Where exactly did April go? Seriously, it seems like just yesterday we were talking about what was coming in April and now April has come and gone and we’re looking forward to a very busy May which includes a little something for everyone including Coleen, Dale (Letterboxd) and I (Letterboxd).
In what might be one of the stranger things I’ve seen recently, The Hollywood Reporter published an article detailing a deal with James Franco to direct an adaptation of Cormac McCarthy’s Blood Meridian with Russell Crowe, Tye Sheridan, and Vincent D’Onofrio all in talks to join the cast.
By the time I made it home from work though, the story had changed significantly. According to Deadline:
The mooted Russell Crowe-James Franco collaboration on Cormac McCarthy’s Blood Meridien has been shelved mere moments after details of it first became public after it emerged that the filmmakers had not yet secured the rights to the novel. … [I]n a situation that highlights the precariousness of conducting film business in a instantaneous online media climate, the breaking news reports about the project appear to have derailed the fragile discussions taking place with the rights owners and the cast. This is a deeply regrettable situation. No one ever wants a story to get in the way of deals being done.
Literature buffs are either letting out a collective groan… or a sigh of relief. Some call Blood Meridian simply unfilmable and considering Franco’s lack of success on two other adaptations of “unfilmable” novels–William Faulkner’s As I Lay Dying and McCarthy’s Child of God–his name being attached likely didn’t inspire much confidence from fans of McCarthy’s work, even if the idea of D’Onofrio as the Judge would be pretty damn exciting.
As for Blood Meridian, it’s had an interesting history. As far back as 2008, we wrote about the film being adapted by Ridley Scott and then later Todd Fields (and interestingly, I speculated in another article that Scott might try to bring on board Crowe). And another director bites the dust.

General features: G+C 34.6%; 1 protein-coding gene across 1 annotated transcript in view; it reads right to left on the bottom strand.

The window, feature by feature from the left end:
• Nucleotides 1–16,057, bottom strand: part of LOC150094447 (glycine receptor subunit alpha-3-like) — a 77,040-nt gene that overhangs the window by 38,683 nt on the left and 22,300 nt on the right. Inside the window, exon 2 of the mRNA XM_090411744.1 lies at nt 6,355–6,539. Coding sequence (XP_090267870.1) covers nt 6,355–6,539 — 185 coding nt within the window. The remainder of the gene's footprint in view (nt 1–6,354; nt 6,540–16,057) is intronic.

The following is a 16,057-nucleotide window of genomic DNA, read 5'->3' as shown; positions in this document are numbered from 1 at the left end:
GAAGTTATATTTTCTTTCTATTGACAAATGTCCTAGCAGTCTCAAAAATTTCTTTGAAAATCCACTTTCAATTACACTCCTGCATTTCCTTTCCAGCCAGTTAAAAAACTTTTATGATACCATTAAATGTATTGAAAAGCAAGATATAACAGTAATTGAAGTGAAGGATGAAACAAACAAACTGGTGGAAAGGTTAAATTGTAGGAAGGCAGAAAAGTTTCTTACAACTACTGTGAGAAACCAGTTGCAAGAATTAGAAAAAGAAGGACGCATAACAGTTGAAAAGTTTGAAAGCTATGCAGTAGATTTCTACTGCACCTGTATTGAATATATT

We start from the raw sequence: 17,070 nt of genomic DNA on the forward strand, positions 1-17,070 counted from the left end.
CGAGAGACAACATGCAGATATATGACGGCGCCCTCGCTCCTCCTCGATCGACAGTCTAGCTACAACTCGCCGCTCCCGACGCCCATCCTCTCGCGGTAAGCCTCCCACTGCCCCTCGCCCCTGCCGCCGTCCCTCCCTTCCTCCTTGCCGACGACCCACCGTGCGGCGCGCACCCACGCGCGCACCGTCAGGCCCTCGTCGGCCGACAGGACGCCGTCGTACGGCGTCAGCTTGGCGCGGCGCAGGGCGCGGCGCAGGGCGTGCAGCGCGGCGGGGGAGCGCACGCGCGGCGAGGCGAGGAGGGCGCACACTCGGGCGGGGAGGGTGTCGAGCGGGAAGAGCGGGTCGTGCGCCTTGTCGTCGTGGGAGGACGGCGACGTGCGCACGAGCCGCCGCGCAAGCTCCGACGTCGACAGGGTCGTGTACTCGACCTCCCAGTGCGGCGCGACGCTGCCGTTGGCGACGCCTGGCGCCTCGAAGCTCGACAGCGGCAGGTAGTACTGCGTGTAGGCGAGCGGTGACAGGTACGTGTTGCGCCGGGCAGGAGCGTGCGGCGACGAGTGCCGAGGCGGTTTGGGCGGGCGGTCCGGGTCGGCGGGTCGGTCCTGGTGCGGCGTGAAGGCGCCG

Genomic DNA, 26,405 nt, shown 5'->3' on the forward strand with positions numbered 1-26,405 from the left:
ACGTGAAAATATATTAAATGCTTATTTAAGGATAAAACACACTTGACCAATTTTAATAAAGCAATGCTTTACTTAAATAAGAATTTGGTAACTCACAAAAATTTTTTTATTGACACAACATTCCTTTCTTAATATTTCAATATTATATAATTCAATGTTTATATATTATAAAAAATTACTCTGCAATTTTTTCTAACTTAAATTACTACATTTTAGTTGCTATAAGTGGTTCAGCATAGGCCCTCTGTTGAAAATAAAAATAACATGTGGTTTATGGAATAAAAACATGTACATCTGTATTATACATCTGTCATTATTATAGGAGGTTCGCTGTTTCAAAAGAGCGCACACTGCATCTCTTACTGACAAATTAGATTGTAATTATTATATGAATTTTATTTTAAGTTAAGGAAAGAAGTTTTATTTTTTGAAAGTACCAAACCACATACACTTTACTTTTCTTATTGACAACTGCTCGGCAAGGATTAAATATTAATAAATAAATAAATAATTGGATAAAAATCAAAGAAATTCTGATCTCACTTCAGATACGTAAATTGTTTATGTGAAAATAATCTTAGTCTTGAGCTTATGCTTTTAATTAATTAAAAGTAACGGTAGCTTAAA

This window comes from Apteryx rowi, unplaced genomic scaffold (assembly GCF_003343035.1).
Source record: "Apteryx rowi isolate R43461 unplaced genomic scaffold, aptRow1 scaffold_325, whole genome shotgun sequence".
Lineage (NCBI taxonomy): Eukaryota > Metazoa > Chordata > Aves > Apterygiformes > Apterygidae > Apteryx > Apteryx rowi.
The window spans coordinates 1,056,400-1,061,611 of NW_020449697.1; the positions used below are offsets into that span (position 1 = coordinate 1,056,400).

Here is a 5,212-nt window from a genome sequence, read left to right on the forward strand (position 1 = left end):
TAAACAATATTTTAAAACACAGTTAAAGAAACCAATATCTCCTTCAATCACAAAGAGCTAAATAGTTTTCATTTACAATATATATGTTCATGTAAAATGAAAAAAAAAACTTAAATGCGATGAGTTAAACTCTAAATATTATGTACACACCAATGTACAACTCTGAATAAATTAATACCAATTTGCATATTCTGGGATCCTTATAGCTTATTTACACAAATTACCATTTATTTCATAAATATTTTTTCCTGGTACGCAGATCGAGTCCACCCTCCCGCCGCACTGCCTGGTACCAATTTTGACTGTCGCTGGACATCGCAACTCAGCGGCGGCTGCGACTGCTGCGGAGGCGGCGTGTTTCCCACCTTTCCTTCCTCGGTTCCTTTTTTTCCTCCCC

What say you, internet?
Okay, MCU, I quit*
The shark has been jumped, and in this case I may be the shark and Kevin Feige and his team of TV directors are the Fonz. CAPTAIN AMERICA: CIVIL WAR is the logical conclusion to – but unfortunately just the next phase of – this series of bloated, meaningless storytelling.
Following a series of disasters in both real American metropolises and fictional foreign nations, the less interesting Avengers (Thor and Hulk are elsewhere, as are the expensive big name love interests from previous films) find themselves subject to reckoning from the international community, demanding oversight to their actions, leading to a schism between those who idealistically see the negative implications and will not compromise, and those who see the path of least resistance and would like to keep a hand on the wheel.
After an hour or so of “good for basic cable but it ain’t HBO” style of drama which has earned Daredevil many fans (but man has that show also grown drab and tedious) we get the film’s centerpiece, a defining and damning moment – the big showcase battle royal – and in pro wrestling terms it is an indie spotfest that has all the weight of an arcade fighting game. For those uninitiated to the Sport of Kings, that means generic grapplers doing a lot of creative flipping with no selling (nothing hurts), no storytelling (are you working down a body part? do you have a strategy?), and no heat. And the “smart” indie fans lap it up in spite of knowing what actually makes a match any good.
Civil War has no heat. This is the movie that has divided up earth’s greatest heroes, telling us that a conflict has arisen where there is now no choice but to butt heads. And yet the process reveals no. goddamn. new. side. of. anyone. While Iron Man and Cap have their logical sides, and others have their loyalties, several others are there for no good reason at all, adding nothing to the shallow discussion, and damage their own characters in the process. Tom Holland makes a wonderful Peter Parker but a Spider-Man more eager to please new friends than do what’s right. Likewise Paul Rudd initially brings life with his fresh Ant-Man character but is quickly reduced to a bumbling fool showing none of the subtlety required in leading his own film. The time comes for battle, and there they go, and I buy their reasoning even less than Batman v Superman.
David Ehrlich summarizes the centerpiece better than I could have ever imagined when he writes: